Gabler’s book records all the landmarks in Streisand’s career, from those early Broadway hits and sold-out concerts, to the years in Hollywood starring in mostly bad but popular movies, to her emergence in the 1980s and 1990s as a director of films like Yentl and The Mirror Has Two Faces. Even her appearance in Meet the Fockers gets mentioned. Along the way, Gabler, one of our leading historians of film and popular culture, offers a number of penetrating observations about Streisand’s technique as a performer. As a singer, he writes, she “sang every single word with a different coloration and inflection. Think of how she sings the word ‘special’ in ‘People’: She punches the first syllable and elongates the second and gives it a beautiful onomatopoetic treatment that makes ‘special’ sound like something special.”
This idiosyncratic style makes Streisand, like Frank Sinatra, not just a singer but an actor of songs. It is also, Gabler observes, one of the qualities that made her seem old-fashioned, once the tidal wave of rock ’n’ roll crashed over American popular music in the early 1960s, just a year or two after her debut. Not that this dented her popularity—her albums were in the top 10 for decades—but it did mean that, while still quite young, Streisand already seemed to belong to an older generation in American culture. At 29 she lamented to Rolling Stone, “I’m labeled, pigeon-holed. I play for middle-class audiences in Vegas.” It’s hard to believe that she was born just a few months before Janis Joplin.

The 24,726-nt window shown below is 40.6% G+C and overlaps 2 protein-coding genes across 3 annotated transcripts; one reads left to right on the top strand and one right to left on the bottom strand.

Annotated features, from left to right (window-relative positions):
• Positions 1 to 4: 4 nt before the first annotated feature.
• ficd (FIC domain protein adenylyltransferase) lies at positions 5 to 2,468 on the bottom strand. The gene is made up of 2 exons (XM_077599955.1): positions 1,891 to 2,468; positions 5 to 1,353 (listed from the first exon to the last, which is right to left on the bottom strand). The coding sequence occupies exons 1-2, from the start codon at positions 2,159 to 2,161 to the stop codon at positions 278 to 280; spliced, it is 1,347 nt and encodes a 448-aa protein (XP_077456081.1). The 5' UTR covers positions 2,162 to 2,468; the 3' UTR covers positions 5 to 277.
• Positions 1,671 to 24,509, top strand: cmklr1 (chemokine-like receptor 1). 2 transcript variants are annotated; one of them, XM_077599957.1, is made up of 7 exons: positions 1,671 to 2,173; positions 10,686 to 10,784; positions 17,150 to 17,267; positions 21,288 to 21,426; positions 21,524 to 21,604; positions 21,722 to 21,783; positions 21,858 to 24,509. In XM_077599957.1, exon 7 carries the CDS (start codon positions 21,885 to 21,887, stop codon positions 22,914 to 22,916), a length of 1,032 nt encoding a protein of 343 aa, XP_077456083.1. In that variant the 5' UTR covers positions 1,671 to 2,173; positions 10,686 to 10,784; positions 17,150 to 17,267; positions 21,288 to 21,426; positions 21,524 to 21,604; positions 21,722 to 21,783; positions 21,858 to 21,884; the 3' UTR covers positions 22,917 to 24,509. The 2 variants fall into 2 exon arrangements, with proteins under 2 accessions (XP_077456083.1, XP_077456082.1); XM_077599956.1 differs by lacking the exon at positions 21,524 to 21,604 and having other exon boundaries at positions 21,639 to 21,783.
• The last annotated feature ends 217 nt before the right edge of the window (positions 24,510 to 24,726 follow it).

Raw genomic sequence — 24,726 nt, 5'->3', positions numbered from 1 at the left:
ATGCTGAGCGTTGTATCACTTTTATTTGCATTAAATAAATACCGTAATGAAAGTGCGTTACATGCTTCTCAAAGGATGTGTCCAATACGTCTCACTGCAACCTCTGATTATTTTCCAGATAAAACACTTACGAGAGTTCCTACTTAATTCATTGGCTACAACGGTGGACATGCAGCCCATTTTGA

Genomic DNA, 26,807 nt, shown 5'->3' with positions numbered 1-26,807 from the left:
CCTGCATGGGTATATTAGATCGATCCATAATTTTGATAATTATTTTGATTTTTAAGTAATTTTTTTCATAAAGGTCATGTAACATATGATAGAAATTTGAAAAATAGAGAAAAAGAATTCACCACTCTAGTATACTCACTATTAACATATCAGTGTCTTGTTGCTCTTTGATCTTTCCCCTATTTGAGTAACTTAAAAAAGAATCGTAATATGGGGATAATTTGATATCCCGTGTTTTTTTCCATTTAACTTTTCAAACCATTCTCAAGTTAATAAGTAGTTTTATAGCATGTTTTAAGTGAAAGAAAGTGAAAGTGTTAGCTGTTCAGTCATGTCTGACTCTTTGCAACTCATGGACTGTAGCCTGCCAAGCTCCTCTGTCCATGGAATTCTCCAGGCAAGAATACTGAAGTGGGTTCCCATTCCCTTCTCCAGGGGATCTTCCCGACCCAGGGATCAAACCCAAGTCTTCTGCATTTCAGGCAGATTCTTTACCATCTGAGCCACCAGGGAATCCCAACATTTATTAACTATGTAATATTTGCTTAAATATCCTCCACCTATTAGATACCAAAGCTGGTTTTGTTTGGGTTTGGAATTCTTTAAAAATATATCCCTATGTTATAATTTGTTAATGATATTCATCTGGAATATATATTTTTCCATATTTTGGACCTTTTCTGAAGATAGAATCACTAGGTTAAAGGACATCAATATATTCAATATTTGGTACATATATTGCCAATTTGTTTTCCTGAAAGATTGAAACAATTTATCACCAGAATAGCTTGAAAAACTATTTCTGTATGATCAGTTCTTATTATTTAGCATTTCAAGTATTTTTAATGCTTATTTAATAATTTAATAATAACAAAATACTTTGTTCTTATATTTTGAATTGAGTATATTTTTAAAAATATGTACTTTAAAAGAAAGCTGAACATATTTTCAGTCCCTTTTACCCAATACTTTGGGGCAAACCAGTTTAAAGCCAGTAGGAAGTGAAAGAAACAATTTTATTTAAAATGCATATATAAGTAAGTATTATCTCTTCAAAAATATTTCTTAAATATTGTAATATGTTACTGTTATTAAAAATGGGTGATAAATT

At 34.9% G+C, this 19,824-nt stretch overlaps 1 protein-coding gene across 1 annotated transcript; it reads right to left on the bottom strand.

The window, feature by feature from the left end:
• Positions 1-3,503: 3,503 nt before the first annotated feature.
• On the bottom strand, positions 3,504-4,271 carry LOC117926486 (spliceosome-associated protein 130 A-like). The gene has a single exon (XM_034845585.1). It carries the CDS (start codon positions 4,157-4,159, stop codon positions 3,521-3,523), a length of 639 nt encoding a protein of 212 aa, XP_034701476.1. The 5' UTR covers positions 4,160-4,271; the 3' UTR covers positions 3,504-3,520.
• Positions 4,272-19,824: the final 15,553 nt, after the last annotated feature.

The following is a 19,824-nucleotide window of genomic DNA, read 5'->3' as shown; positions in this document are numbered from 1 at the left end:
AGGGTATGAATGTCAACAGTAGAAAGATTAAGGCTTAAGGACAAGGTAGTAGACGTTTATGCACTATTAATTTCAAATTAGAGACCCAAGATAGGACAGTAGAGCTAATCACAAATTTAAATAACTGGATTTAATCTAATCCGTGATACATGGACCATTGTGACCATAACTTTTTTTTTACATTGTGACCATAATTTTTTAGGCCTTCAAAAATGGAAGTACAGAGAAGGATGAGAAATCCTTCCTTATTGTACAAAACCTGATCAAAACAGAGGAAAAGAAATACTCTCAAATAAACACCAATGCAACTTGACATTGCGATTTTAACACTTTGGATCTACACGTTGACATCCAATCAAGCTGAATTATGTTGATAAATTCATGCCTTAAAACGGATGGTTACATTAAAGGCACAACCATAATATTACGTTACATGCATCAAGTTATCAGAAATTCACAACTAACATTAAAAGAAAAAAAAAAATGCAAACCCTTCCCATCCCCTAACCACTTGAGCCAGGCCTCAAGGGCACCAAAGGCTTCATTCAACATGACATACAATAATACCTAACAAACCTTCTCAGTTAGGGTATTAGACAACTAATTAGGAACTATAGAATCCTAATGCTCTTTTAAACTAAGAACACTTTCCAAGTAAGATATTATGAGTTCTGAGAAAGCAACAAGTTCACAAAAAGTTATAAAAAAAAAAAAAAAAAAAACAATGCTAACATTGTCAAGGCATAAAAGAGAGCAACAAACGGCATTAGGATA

But if Streisand was never part of youth culture, she did enact, in her own way, the rebellion that was the great theme of the 1960s. The heart of Gabler’s book is his interpretation of what Barbra Streisand stood for, what her life and legend meant to her fans; and what they meant, above all, was a revolt against mainstream, 1950s standards of American beauty and stardom. The Streisand phenomenon was a referendum on whether someone who looked and sounded like Streisand could become famous. Her first critics and fans obsessed over her unconventional appearance—and for “unconventional,” of course, read “Jewish.” Could a Jewish woman, with an unreconstructed Jewish nose and an undisguised Brooklyn accent, win over the gentile public in the same way as Judy Garland or Doris Day? Could a Jew be a star?
Of course, Streisand was not the first Jewish star in Broadway or Hollywood—far from it. But she was, Gabler convincingly argues, “the first star who succeeded because of her Jewishness and not in spite of it.” Ingeniously, Streisand used a kind of judo technique with her Jewishness, turning what might have been considered a weakness into a strength—indeed, the centerpiece of her myth. In all her great roles, Gabler shows, Streisand played women who were too passionate, willful, commanding, and unusual—in short, too Jewish—to win or keep a man. Added to this was the idea of Streisand’s homeliness, which was connected with her Jewishness, and especially with her Jewish nose—a nose that was described by the famously vicious critic John Simon as looking “like Brancusi’s Rooster cast in liverwurst.”